Asian Americans and the food justice movement in metro-Detroit—adding complexity, making connections

“Before it was even called urban gardening, my parents kept a garden in the backyard ever since I was a kid,” said Shane Bernardo, a life-long Detroit resident and a consultant, facilitator and speaker actively involved in food justice. “So I learned at a very early age how strongly my family identified with our cultural roots and our traditional foods, and that informed how we identify as people in the diaspora.

As food justice activism and urban farming make strides in metro-Detroit, Asian Americans add complexity to the food justice movement and interesting connections to larger issues. Asian Americans are often mistakenly stereotyped as the model minority and assumed to not have issues resulting in food insecurity and subsequently left out of the analysis, however there is a wide diversity among the Asian American community in metro-Detroit and a wide range of ways in which Asian Americans face food justice issues.

Asian Americans face challenges in sourcing culturally relevant foods, chronic health issues exacerbated by poor diet, and cultural appropriation. Asian Americans are also doing innovative work with food and creating solutions in gardens.

The food justice movement is often understood to include issues surrounding food insecurity, food sovereignty, and ethical growing, but a particularly important challenge for Asian Americans as well as other diasporic communities in the metro-Detroit area is the challenge of sourcing culturally relevant food.

Bernardo told MIAsian and Detroit Journalism Cooperative about the geographical challenges he faced recently when making kare-kare, a traditional peanut oxtail stew from the Philippines with eggplants, long beans, and bok choi. After going to several different retailers, grocery stores, and the farmers market, he was unable to find all the ingredients that he needed to make this one dish. He finally had to drive outside of the city in order to go to an Asian supermarket before he could make a dish that was so central to his family’s culture.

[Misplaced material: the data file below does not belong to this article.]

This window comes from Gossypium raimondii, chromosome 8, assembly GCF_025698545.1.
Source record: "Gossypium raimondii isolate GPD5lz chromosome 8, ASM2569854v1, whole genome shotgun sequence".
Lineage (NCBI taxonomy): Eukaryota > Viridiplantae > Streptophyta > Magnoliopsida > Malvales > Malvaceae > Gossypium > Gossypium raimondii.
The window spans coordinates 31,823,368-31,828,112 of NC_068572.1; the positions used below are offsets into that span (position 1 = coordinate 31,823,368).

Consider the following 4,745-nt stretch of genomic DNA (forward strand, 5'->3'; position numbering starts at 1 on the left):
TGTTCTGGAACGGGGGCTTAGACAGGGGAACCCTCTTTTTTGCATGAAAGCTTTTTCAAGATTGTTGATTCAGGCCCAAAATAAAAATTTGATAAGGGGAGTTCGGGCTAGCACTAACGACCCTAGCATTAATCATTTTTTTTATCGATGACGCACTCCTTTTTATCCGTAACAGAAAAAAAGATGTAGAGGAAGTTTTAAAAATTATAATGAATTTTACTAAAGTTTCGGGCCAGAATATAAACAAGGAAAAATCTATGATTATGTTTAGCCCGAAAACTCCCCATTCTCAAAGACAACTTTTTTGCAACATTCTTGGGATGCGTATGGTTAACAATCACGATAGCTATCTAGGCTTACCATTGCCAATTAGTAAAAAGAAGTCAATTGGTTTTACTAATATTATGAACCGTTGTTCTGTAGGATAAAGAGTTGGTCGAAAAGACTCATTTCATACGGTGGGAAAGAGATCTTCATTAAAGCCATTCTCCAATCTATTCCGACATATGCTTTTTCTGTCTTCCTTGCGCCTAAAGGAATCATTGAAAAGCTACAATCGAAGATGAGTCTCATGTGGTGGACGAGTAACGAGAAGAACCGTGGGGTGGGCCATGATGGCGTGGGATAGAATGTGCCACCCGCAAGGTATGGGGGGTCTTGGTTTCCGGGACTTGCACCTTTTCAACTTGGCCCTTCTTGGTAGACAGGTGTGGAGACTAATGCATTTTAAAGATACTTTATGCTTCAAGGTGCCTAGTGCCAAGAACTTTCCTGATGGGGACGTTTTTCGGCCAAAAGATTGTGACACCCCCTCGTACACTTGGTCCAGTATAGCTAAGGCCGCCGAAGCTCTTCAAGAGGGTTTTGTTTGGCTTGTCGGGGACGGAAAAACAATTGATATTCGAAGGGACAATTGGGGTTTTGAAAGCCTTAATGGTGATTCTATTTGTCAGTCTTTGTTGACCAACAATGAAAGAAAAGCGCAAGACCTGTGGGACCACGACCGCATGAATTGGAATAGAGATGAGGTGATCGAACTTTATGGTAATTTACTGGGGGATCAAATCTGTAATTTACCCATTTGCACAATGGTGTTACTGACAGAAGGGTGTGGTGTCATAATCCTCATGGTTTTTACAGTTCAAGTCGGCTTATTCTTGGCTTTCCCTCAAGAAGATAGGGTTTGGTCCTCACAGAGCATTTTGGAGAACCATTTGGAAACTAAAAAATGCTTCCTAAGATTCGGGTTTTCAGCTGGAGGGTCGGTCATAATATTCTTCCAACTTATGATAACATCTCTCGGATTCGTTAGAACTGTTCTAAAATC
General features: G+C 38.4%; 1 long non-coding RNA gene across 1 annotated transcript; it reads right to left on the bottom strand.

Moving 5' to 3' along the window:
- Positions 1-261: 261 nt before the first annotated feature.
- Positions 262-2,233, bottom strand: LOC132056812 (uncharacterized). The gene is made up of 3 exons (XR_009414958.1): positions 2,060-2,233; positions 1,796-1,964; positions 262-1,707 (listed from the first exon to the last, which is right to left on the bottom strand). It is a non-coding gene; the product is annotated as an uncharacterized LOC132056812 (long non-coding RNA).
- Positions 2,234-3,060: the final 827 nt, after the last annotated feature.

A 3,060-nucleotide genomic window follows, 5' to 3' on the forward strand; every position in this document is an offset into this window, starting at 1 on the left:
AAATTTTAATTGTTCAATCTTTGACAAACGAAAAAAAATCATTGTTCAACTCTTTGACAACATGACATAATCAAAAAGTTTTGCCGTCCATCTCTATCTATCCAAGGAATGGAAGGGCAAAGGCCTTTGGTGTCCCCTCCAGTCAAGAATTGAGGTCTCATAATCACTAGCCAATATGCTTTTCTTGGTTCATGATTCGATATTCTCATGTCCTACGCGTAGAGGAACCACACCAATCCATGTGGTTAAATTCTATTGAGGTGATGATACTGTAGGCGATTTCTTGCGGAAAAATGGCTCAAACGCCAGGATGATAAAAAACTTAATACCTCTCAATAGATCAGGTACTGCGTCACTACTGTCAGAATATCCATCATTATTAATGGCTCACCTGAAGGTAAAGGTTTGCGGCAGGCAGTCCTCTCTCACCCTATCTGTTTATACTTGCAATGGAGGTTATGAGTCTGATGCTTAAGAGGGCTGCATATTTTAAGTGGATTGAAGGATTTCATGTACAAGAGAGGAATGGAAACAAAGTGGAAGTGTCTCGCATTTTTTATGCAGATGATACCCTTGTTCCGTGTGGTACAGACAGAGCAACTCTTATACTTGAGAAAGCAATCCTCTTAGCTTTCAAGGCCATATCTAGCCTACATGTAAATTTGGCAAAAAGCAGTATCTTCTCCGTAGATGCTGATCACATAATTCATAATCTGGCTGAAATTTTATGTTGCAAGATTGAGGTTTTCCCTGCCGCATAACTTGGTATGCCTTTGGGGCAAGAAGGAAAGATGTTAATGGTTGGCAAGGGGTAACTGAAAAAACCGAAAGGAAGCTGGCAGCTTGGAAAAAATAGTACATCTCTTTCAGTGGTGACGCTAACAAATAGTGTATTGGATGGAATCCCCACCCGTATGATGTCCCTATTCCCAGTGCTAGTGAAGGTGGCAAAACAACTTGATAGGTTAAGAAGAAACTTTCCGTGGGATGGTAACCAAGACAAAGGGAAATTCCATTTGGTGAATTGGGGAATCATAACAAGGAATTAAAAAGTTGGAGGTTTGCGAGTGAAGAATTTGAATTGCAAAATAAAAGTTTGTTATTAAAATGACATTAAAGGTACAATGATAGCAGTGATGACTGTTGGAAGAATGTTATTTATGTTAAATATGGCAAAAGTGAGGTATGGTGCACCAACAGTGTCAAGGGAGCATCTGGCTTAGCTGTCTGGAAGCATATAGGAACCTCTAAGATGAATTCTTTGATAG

“We need these foods to maintain our sense of self and to preserve our sense of culture and tradition,” said Bernardo. “Because they feed us in ways that ordinary food can’t. There’s an aspect around being nourished by one’s own cultural traditions and foodways.”

Bernardo came to understand the importance of being able to access culturally relevant foods and how those foods can connect across lines of ethnicity while working and growing up in his family’s grocery store on the west side of Detroit.

“We sold a lot of culturally relevant food that generally was not available in grocery stores around us,” said Bernardo. “We catered to the Philippine diasporic community that worked at Grace Hospital over on Six Mile as doctors and nurses. In the over 13 years we stayed open, I came to find out a lot of staples we held closely as cultural traditions and foodways were also shared by other people in that particular part of Northwest Detroit. So I started seeing connections with the African-Caribbean community and West African community also in that area.”

Once communities begin to make connections with other communities, food justice issues begin connecting with other issues as well.